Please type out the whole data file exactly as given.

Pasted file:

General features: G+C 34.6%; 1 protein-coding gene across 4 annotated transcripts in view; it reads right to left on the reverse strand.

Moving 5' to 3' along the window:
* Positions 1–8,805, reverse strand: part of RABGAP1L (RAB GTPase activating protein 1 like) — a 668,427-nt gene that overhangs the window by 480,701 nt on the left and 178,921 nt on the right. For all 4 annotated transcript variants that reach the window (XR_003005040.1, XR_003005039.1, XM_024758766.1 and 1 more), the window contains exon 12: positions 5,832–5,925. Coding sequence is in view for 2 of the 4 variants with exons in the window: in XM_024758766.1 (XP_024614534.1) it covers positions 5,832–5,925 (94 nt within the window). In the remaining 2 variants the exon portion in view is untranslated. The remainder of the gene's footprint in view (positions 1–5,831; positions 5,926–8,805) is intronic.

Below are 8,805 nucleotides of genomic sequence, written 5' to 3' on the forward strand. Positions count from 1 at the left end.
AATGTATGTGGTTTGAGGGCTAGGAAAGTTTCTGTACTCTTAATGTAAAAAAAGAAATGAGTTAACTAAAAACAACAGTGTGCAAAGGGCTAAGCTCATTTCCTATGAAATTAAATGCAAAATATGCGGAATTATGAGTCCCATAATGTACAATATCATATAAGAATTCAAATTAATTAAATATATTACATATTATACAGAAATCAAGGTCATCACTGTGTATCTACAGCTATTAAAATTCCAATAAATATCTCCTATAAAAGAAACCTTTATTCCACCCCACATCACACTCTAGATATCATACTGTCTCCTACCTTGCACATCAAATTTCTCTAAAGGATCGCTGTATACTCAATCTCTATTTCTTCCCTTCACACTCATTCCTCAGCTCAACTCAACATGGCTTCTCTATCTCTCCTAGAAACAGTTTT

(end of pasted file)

General features: G+C 34.6%; 1 protein-coding gene across 4 annotated transcripts in view; it reads right to left on the reverse strand.

Moving 5' to 3' along the window:
* Positions 1–8,805, reverse strand: part of RABGAP1L (RAB GTPase activating protein 1 like) — a 668,427-nt gene that overhangs the window by 480,701 nt on the left and 178,921 nt on the right. For all 4 annotated transcript variants that reach the window (XR_003005040.1, XR_003005039.1, XM_024758766.1 and 1 more), the window contains exon 12: positions 5,832–5,925. Coding sequence is in view for 2 of the 4 variants with exons in the window: in XM_024758766.1 (XP_024614534.1) it covers positions 5,832–5,925 (94 nt within the window). In the remaining 2 variants the exon portion in view is untranslated. The remainder of the gene's footprint in view (positions 1–5,831; positions 5,926–8,805) is intronic.

Below are 8,805 nucleotides of genomic sequence, written 5' to 3' on the forward strand. Positions count from 1 at the left end.
AATGTATGTGGTTTGAGGGCTAGGAAAGTTTCTGTACTCTTAATGTAAAAAAAGAAATGAGTTAACTAAAAACAACAGTGTGCAAAGGGCTAAGCTCATTTCCTATGAAATTAAATGCAAAATATGCGGAATTATGAGTCCCATAATGTACAATATCATATAAGAATTCAAATTAATTAAATATATTACATATTATACAGAAATCAAGGTCATCACTGTGTATCTACAGCTATTAAAATTCCAATAAATATCTCCTATAAAAGAAACCTTTATTCCACCCCACATCACACTCTAGATATCATACTGTCTCCTACCTTGCACATCAAATTTCTCTAAAGGATCGCTGTATACTCAATCTCTATTTCTTCCCTTCACACTCATTCCTCAGCTCAACTCAACATGGCTTCTCTATCTCTCCTAGAAACAGTTTT